The vegetation of the Robberg Coastal Corridor is characterised by Fynbos with thicket and forest elements with the last prevalent in kloofs and at the bases of coastal cliffs that are protected from fire. According to the identification of Vegetation of South Africa by Mucina and Rutherford, two vegetation types are found in the area:

  • South Outeniqua Sandstone Fynbos
  • Southern Afro-temperate Forest


South Outeniqua Sandstone Fynbos consists mainly of tall, open to medium dense Proteoid and Restioid Fynbos shrubland and has been classified as Vulnerable. The RCCPE contains ± 338 ha of this vegetation type that contributes 0.9 % to the conservation target for this vegetation type.


Southern Afro-temperate Forest mainly consists of tall forest tree species with a well-developed herb layer. The conservation status is listed as Least Concern and the RCCPE contains ± 30 ha of this vegetation type. This contributes 0.1 % to its conservation target.


Vlok et al. (2008) further described five habitat variants on a 1:50 000 scale for the Garden Route area of the Southern Cape (Figure below). The representation of some of these units in formally conserved areas managed by SANParks and CapeNature is limited. The RCCPE will however make a major contribution towards expanding the area under which certain of these units will be protected.

Over 150 plant species have been identified in the RCCPE. Rare plant species found in the area include Acmadenia alternifolia (Endangered), Selago villicaulis (Vulnerable), Muraltia knysnaensis (Endangered) and a new as yet undescribed species Wahlenbergia. Too a limited extent it also includes important tree species such as Curtisia dentata (Near Threatened) and Rapanea melanophloeos (Declining).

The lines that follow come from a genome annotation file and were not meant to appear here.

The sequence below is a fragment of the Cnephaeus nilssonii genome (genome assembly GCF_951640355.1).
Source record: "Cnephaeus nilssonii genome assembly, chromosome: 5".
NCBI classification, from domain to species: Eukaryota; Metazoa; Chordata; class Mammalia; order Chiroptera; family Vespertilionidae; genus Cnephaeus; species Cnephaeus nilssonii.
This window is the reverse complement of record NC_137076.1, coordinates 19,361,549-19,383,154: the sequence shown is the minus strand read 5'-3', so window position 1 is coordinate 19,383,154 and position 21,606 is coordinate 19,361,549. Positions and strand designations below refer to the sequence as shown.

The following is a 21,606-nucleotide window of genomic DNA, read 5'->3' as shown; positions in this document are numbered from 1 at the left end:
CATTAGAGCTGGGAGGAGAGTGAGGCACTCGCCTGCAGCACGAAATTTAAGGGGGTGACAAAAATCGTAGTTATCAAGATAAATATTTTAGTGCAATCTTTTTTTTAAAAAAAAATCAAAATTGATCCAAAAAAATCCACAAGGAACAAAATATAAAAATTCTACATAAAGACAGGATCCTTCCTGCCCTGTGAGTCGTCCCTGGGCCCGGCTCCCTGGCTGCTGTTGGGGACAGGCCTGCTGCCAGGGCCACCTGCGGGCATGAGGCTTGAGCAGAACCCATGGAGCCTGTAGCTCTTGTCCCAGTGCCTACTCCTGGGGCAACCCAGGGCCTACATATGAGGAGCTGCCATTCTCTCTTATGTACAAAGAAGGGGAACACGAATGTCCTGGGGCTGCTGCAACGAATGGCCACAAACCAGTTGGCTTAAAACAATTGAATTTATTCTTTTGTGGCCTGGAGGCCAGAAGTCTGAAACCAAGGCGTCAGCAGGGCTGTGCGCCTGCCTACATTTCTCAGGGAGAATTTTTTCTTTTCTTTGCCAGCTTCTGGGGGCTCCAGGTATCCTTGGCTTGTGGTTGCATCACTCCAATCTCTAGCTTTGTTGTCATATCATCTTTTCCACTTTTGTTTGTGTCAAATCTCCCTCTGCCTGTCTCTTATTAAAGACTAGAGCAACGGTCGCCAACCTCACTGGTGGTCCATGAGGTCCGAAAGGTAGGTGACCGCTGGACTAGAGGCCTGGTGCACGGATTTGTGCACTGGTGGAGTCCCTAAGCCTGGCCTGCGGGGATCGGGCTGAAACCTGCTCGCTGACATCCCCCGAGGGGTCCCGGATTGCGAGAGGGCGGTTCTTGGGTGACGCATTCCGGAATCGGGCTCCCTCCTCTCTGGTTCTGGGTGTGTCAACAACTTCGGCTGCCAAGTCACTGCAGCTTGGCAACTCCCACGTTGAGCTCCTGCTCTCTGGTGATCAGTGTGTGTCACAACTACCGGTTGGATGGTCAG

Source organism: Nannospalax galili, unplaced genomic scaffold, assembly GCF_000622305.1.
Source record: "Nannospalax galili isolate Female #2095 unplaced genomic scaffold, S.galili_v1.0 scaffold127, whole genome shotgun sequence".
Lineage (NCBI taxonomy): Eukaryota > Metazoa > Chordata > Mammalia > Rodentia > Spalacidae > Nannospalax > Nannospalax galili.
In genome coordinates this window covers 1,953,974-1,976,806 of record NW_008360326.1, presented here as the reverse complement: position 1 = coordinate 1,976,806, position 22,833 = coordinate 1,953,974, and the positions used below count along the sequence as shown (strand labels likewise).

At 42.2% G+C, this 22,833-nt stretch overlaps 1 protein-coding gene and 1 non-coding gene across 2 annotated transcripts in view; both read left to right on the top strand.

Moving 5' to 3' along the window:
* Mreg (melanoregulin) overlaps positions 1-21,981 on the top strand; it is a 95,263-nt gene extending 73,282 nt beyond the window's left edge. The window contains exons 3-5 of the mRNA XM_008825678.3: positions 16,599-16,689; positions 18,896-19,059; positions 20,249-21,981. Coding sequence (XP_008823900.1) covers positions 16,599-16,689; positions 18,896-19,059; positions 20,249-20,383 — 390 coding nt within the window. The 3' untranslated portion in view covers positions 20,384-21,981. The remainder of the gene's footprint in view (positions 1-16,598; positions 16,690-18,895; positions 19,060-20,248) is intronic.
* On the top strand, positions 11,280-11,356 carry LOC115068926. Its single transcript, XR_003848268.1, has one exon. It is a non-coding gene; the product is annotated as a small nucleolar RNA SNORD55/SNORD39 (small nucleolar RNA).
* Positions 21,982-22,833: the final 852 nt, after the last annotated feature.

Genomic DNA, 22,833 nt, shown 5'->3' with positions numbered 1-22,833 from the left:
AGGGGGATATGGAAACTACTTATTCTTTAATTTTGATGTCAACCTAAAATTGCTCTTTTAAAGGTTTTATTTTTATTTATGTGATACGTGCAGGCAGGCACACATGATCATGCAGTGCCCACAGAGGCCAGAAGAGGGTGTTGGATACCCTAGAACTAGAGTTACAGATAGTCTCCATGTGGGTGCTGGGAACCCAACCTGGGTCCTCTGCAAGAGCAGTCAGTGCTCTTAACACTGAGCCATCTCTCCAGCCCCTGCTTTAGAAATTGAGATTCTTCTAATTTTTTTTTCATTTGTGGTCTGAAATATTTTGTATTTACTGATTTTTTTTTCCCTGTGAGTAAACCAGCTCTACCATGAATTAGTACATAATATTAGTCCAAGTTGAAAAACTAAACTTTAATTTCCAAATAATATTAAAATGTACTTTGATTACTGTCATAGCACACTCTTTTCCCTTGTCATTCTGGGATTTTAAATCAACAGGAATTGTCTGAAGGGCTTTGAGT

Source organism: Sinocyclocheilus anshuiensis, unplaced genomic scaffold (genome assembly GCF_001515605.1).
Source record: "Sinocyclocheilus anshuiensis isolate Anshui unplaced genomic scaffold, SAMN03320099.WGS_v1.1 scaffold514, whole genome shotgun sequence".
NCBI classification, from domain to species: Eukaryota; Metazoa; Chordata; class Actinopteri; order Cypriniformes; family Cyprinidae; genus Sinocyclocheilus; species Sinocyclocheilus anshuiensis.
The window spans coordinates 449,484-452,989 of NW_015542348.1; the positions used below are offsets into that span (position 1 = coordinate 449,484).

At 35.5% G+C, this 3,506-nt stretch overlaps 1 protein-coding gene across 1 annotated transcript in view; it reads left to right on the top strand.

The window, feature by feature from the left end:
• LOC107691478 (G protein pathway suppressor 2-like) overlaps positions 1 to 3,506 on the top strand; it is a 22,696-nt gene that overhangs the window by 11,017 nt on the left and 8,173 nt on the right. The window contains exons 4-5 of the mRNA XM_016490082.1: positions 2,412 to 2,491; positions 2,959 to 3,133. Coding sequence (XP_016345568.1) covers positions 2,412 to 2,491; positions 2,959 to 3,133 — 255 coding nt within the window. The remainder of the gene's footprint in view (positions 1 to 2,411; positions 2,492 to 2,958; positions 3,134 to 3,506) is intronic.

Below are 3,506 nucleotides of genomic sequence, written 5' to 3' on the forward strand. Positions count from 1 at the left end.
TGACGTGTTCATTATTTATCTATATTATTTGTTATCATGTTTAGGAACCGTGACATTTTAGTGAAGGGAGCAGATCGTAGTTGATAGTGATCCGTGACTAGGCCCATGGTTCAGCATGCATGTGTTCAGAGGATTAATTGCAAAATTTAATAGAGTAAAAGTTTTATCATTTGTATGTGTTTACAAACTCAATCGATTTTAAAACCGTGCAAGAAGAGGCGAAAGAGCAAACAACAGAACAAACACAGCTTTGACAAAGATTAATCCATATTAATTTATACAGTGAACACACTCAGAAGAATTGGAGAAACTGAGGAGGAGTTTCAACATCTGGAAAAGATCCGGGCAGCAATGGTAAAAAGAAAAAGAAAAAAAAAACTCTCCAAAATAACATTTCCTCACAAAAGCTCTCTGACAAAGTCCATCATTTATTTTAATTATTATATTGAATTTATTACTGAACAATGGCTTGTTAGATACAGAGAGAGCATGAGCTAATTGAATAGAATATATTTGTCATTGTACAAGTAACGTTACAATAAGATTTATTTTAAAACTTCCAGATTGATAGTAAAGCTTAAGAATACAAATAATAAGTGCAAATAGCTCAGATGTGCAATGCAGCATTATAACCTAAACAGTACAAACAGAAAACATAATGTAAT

There is a possibility that Acrolophia barbata and Disa hallackii (both endangered) may also occur in the area but these species still need to be identified. Fire is a main driver of the vegetation units in the area and most of it is exposed to periodic fires. However, some patches of vegetation are moribund and at least 45 years old and are in need of fire. Plant populations are viable as long as the vegetation is properly managed in terms of fires and invasive alien plants are kept under control.


No mega-herbivores are found in the area however, antelope that include Cape Grysbok (Raphicerus melanotis) and Bushbuck (Tragelaphus scriptus) are found. Chacma baboons (Papio cynocephalus ursinus) and Vervet monkeys (Cercopithecus pygerythrus) represent the Primates. The most notable carnivores include Caracal (Caracal caracal), Small-spotted genet (Genetta genetta) and the generalist carnivore Honeybadger (Mellivora capensis).

In addition, the African clawless otter (Aonyx capensis) have been observed along the coast below Cairnbrogie. Leopard (Panthera pardus) had been recorded on neighbouring properties and it is likely they will occupy habitat in the RCCPE from time to time. Porcupine (Hystrix africaeaustralis) are the most notable rodents to occur in the area. Bushpig (Potamochoerus larvatus) is the only representative of the family SUIDAE.


Provisional distribution data from the current South African Bird Atlas Project 2 administered by the Animal Demography Unit at the University of Cape Town has shown that 109 bird species have been identified in the two 5 x 5 minute pentads 3405_2315 and 3405_2320. This not only includes terrestrial and waterfowl, but also marine shorebirds.


Currently no data is available on the amphibian and reptile species occurring in the area. However, snakes such as Puffadders and Boomslangs have been encountered by landowners, as well as various species of frogs.


It is unknown what invertebrates species occur in the area and more information is required.


No information on aquatic organisms is available for this area and information is required on species occurring in the area.